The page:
Arjuna was the last of a generation of tuskers who ruled supreme in the camp and the jungle

Among the last of the giants captured during the 1968 Khedda operations, elephant Arjuna’s fame rested on his psychological strength and ability to take the challenge to the opponent’s camp in combing operations to trap or corner “rogue” tigers and elephants

December 04, 2023 06:43 pm | Updated December 05, 2023 12:52 pm IST - MYSURU


File photo of elephant Arjuna who died in a fight with wild elephant in Sakaleshpur on Monday.

File photo of elephant Arjuna who died in a fight with wild elephant in Sakaleshpur on Monday. | Photo Credit: M.A. SRIRAM

Elephant Arjuna who was killed in a fight with another wild tusker in Sakleskpur in Hassan district on Monday, was among the last of a generation of giants which was captured during the 1968 Khedda operations.

Khedda operations refer the practice of driving the wild elephants into enclosures with camouflaged pits using trained jumbos and the practice was banned in 1972 after the enactment of the Wildlife Protection Act.

Captured from Bendekatte area of Thithimathi range, Arjuna’s fame rested on his psychological strength and ability to take the challenge to the opponent’s camp in combing operations to trap or corner tigers and elephants dubbed as “rogues” that are perceived to be “problematic” if they stray into human landscape.

 Hence the Forest Department officials preferred Arjuna’s presence during their now regular outings in the jungles to capture elephants in conflict, according to Dr. Nagaraj, from the Department of Animal Husbandry and Veterinary Services and who has observed Arjuna from close quarters for nearly 20 years.

“His presence alongside with tusker Abhimanyu used to give the patrolling staff courage and confidence given their ability to fight back,” said a senior official from the Forest Department.

The fierce roar of the tigers in the jungles or the trumpeting of wild elephants tends to strike terror among many of the camp elephants. But not so in case of Arjuna who used to remain unfazed by the threatening tigers or elephants and stay put and fight back, a trait which endeared him to the field staff, said Dr. Nagaraj.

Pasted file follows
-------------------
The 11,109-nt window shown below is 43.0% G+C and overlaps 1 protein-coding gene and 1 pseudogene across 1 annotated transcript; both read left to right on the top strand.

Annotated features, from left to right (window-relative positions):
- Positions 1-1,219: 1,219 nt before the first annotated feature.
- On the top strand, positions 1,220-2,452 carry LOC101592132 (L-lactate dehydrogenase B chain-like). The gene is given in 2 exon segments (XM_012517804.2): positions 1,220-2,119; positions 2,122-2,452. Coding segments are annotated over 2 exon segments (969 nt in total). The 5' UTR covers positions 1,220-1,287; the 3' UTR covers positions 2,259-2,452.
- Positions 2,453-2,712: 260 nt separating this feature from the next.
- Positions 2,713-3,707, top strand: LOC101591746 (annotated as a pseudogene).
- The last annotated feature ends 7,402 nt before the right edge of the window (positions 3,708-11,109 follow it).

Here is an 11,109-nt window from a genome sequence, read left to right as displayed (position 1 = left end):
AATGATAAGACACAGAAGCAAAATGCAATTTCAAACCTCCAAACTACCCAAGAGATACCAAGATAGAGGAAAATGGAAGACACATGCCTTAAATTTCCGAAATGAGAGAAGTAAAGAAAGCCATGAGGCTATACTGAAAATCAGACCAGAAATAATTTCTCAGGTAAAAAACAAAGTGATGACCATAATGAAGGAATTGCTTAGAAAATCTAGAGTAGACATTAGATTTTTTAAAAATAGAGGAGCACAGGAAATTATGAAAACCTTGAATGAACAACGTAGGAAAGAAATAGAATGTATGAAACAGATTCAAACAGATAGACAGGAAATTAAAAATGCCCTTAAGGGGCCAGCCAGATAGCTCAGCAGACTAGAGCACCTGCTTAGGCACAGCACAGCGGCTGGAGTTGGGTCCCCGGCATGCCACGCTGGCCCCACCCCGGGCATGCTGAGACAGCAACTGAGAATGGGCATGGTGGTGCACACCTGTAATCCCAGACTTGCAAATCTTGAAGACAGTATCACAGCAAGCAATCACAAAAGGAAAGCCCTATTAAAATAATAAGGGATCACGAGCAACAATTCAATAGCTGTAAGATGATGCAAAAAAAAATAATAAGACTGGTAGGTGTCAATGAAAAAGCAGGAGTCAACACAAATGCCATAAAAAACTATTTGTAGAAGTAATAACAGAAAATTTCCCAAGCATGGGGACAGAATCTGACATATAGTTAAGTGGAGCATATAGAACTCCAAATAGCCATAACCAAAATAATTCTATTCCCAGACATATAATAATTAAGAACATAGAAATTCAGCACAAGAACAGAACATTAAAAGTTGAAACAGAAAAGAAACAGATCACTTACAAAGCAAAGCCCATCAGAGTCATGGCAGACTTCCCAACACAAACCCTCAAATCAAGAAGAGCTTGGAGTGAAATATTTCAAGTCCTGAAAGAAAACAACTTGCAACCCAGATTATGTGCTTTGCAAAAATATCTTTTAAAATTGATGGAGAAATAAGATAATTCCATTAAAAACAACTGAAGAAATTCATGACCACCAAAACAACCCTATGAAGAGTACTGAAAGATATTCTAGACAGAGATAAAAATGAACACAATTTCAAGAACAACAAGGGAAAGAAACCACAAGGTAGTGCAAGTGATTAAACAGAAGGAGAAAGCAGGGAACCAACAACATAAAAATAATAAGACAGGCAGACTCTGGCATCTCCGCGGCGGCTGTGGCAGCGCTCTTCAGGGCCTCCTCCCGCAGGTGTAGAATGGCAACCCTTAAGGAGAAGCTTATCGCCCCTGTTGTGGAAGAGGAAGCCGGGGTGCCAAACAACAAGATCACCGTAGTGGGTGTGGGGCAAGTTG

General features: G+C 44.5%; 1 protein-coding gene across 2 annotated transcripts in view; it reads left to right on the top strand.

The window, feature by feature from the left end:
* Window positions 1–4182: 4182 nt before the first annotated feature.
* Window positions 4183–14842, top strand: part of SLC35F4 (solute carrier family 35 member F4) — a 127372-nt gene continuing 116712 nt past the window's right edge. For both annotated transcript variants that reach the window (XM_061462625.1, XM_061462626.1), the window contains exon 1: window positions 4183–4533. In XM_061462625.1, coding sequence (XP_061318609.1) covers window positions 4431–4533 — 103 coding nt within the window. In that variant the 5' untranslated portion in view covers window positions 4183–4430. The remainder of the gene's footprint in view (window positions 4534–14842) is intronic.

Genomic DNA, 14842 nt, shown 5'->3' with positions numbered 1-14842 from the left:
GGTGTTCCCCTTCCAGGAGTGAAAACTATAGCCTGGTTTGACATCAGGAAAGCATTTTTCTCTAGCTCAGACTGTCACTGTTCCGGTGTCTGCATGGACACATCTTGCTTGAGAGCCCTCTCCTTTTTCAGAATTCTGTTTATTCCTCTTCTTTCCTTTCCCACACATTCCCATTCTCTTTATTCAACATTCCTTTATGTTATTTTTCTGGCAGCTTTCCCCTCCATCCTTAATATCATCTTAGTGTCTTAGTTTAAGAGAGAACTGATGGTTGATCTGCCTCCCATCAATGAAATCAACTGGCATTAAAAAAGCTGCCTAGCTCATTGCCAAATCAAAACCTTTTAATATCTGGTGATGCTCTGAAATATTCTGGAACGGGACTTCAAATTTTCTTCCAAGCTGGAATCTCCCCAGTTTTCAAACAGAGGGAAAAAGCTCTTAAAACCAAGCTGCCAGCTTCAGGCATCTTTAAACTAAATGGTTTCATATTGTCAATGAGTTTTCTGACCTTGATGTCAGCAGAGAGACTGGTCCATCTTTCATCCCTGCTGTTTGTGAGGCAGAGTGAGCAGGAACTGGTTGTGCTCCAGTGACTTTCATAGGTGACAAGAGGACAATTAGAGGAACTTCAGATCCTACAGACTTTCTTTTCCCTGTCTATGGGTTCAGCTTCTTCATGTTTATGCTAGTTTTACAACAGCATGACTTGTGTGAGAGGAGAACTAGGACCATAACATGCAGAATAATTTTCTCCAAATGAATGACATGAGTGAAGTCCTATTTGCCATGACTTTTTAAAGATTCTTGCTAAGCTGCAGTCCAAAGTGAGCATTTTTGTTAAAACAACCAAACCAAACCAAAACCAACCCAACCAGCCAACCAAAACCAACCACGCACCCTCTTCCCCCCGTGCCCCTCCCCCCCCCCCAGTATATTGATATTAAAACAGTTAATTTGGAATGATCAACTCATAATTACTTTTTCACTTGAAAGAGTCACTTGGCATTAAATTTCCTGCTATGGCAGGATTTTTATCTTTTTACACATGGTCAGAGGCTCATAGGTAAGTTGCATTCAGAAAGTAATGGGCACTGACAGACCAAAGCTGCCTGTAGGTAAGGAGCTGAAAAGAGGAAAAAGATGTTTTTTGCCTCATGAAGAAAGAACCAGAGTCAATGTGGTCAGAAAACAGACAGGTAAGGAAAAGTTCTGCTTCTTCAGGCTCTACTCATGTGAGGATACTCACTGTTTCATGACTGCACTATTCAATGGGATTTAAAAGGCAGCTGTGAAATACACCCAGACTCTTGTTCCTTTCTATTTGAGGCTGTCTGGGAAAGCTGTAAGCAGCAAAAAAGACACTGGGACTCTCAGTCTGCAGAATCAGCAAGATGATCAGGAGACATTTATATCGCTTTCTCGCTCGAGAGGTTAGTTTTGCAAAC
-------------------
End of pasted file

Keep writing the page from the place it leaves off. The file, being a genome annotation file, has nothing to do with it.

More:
That Arjuna who was about 63 years old was drafted for elephant capture operation is a vindication of the trust that the forest department reposed in the aging elephant

Harshakumar, Director, Nagarahole Tiger Reserve which oversees the Balle elephant camp where Arjuna belonged, said that his tusks were also among the sharpest of the camp elephants and he used to strike repeatedly to the ground when in “musth” leaving a 8 to 9 inch long hole in the ground.

Though Arjuna’s claim to fame rests on his carrying the Golden Howdah eight times – from 2012 to 2019 – during Mysuru Dasara, he was drafted as a Nishane elephant in the mid-1990s and was considered to be a stand by for the venerable Drona apart from being groomed to take over as the howdah elephant.

But in 1996, in a freak incident involving Arjuna and another elephant named Bahadur, the latter’s mahout was trampled and Arjuna was blamed for the incident resulting in his “ban” from Mysuru Dasara for a few years. But the “ban”’ was lifted in early 2000 and he was a regular ever since, recalled Dr. Nagaraj.

The tallest among the camp elephants and measuring nearly 10 feet tall, Arjuna was also among the strongest and had a huge fan following. His tragic death is being mourned by forest department staff and his admirers. It was in May this year that another former Howdah elephant, Balarama, had died and was a contemporary of Arjuna.

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